FCR is the leading CS metric that not only incentivizes agents to provide outstanding and effective customer service which result in win-win-wins for client, agent, and brand, it also ensures a healthy culture within the CS organization.
Although it is not always easy to measure, let alone improve, with the right systems and procedures in place FCR can be the blazing torch that leads both agents and customers to delightful and efficient interactions.
First Call or Contact Resolution reflects the percentage of inbound customer service inquiries that are resolved upon first interaction with the CS organization.
The FCR metric originated over two decades ago in call centers and hence the original meaning of the ‘C’ was ‘call’. Today however, as omni-channel CS and self-serve support become ubiquitous, ‘C’ increasingly means ‘contact’ and FCR takes into account multiple channels available to customers. Because of this ‘confusion of Cs’, some now prefer the term One Contact Resolution (OCR).
The reason FCR has become one of the most important CS metrics is because it is a single, easy to grasp indicator with direct correlation to quality and efficiency of service, and a strong influence on other fundamental CS and business metrics. Research consistently shows that FCR is the single most important KPI impacting satisfaction (CSAT), usually with a 1-to-1 correlation. Better FCR rates result in improved retention, reduced churn, higher Net Promoter Scores (NPR), and more referrals.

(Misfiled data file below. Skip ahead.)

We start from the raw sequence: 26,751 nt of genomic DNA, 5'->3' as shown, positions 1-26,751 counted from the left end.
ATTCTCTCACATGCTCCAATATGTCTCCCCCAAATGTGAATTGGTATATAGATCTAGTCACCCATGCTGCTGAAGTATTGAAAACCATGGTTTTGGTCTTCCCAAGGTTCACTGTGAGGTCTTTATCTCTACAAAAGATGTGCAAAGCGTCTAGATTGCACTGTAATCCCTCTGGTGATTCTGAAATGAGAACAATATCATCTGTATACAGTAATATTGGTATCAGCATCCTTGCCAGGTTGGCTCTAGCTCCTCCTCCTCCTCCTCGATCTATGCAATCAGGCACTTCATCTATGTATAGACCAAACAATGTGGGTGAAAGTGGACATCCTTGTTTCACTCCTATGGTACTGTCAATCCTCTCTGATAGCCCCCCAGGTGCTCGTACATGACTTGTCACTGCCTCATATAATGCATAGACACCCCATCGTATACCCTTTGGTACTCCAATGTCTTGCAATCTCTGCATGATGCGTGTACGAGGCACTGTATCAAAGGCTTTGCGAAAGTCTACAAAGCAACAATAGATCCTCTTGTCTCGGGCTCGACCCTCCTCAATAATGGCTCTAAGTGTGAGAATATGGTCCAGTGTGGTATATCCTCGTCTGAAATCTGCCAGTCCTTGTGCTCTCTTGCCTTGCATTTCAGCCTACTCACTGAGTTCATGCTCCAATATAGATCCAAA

Take a moment to let this sink in. With customer acquisition costs (CAC) and competition rising steadily, resolving issues better can make your existing customers cheaper to retain and new customers cheaper to obtain. Almost magic.
It's simple - solving customer pains is why almost every business was established. Besides creating the core product or service to do so, solving a customer's pains about the product or service is equally as important.